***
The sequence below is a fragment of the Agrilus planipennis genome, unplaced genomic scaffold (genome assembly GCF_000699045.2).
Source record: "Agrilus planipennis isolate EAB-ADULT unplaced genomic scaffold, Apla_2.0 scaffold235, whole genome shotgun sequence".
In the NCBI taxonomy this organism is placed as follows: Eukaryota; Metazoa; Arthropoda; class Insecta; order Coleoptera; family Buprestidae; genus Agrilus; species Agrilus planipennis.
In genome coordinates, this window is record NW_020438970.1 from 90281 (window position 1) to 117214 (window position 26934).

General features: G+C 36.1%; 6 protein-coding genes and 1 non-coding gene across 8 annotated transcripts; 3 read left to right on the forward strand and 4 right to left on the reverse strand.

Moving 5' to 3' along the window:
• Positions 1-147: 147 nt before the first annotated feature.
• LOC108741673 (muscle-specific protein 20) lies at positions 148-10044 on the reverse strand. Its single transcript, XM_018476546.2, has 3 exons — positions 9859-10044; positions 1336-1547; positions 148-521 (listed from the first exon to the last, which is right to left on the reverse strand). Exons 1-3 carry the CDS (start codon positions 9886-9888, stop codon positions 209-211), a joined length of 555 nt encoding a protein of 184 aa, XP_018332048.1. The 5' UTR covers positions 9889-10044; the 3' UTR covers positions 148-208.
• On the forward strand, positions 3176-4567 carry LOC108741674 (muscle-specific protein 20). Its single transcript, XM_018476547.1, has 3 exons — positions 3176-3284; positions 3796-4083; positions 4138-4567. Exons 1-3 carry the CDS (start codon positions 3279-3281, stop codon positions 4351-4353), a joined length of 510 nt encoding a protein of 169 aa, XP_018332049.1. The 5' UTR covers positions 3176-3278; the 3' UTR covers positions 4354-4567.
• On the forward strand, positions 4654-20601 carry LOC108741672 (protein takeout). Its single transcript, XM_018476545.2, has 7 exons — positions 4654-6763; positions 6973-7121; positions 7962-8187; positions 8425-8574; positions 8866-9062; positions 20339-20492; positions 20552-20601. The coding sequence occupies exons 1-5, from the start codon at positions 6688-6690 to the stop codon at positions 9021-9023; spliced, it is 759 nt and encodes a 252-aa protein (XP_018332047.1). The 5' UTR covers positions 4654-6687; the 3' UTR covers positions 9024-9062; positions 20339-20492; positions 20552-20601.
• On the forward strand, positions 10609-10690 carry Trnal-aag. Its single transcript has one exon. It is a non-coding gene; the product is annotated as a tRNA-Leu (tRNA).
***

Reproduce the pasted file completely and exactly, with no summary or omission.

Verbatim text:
The sequence below is a fragment of the Agrilus planipennis genome, unplaced genomic scaffold (genome assembly GCF_000699045.2).
Source record: "Agrilus planipennis isolate EAB-ADULT unplaced genomic scaffold, Apla_2.0 scaffold235, whole genome shotgun sequence".
In the NCBI taxonomy this organism is placed as follows: Eukaryota; Metazoa; Arthropoda; class Insecta; order Coleoptera; family Buprestidae; genus Agrilus; species Agrilus planipennis.
In genome coordinates, this window is record NW_020438970.1 from 90281 (window position 1) to 117214 (window position 26934).

General features: G+C 36.1%; 6 protein-coding genes and 1 non-coding gene across 8 annotated transcripts; 3 read left to right on the forward strand and 4 right to left on the reverse strand.

Moving 5' to 3' along the window:
• Positions 1-147: 147 nt before the first annotated feature.
• LOC108741673 (muscle-specific protein 20) lies at positions 148-10044 on the reverse strand. Its single transcript, XM_018476546.2, has 3 exons — positions 9859-10044; positions 1336-1547; positions 148-521 (listed from the first exon to the last, which is right to left on the reverse strand). Exons 1-3 carry the CDS (start codon positions 9886-9888, stop codon positions 209-211), a joined length of 555 nt encoding a protein of 184 aa, XP_018332048.1. The 5' UTR covers positions 9889-10044; the 3' UTR covers positions 148-208.
• On the forward strand, positions 3176-4567 carry LOC108741674 (muscle-specific protein 20). Its single transcript, XM_018476547.1, has 3 exons — positions 3176-3284; positions 3796-4083; positions 4138-4567. Exons 1-3 carry the CDS (start codon positions 3279-3281, stop codon positions 4351-4353), a joined length of 510 nt encoding a protein of 169 aa, XP_018332049.1. The 5' UTR covers positions 3176-3278; the 3' UTR covers positions 4354-4567.
• On the forward strand, positions 4654-20601 carry LOC108741672 (protein takeout). Its single transcript, XM_018476545.2, has 7 exons — positions 4654-6763; positions 6973-7121; positions 7962-8187; positions 8425-8574; positions 8866-9062; positions 20339-20492; positions 20552-20601. The coding sequence occupies exons 1-5, from the start codon at positions 6688-6690 to the stop codon at positions 9021-9023; spliced, it is 759 nt and encodes a 252-aa protein (XP_018332047.1). The 5' UTR covers positions 4654-6687; the 3' UTR covers positions 9024-9062; positions 20339-20492; positions 20552-20601.
• On the forward strand, positions 10609-10690 carry Trnal-aag. Its single transcript has one exon. It is a non-coding gene; the product is annotated as a tRNA-Leu (tRNA).